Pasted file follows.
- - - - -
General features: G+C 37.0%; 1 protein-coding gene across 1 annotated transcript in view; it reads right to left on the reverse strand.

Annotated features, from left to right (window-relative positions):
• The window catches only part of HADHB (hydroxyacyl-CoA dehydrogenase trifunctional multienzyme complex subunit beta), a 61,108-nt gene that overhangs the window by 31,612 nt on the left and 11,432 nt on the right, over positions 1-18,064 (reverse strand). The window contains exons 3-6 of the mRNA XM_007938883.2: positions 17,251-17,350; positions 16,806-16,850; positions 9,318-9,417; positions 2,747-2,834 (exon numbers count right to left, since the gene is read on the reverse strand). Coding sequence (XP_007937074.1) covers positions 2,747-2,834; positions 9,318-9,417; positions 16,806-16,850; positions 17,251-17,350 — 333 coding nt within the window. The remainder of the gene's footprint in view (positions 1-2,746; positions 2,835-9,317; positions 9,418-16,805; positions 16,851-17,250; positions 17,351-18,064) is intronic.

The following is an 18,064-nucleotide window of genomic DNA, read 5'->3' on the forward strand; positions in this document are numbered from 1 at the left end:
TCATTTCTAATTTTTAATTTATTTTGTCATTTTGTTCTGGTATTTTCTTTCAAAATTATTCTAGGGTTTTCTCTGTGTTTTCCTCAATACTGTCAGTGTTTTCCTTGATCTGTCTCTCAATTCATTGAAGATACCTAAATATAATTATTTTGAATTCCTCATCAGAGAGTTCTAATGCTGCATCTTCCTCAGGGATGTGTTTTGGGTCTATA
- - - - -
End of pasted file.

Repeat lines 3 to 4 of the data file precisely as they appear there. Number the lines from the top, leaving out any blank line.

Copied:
• The window catches only part of HADHB (hydroxyacyl-CoA dehydrogenase trifunctional multienzyme complex subunit beta), a 61,108-nt gene that overhangs the window by 31,612 nt on the left and 11,432 nt on the right, over positions 1-18,064 (reverse strand). The window contains exons 3-6 of the mRNA XM_007938883.2: positions 17,251-17,350; positions 16,806-16,850; positions 9,318-9,417; positions 2,747-2,834 (exon numbers count right to left, since the gene is read on the reverse strand). Coding sequence (XP_007937074.1) covers positions 2,747-2,834; positions 9,318-9,417; positions 16,806-16,850; positions 17,251-17,350 — 333 coding nt within the window. The remainder of the gene's footprint in view (positions 1-2,746; positions 2,835-9,317; positions 9,418-16,805; positions 16,851-17,250; positions 17,351-18,064) is intronic.

The following is an 18,064-nucleotide window of genomic DNA, read 5'->3' on the forward strand; positions in this document are numbered from 1 at the left end: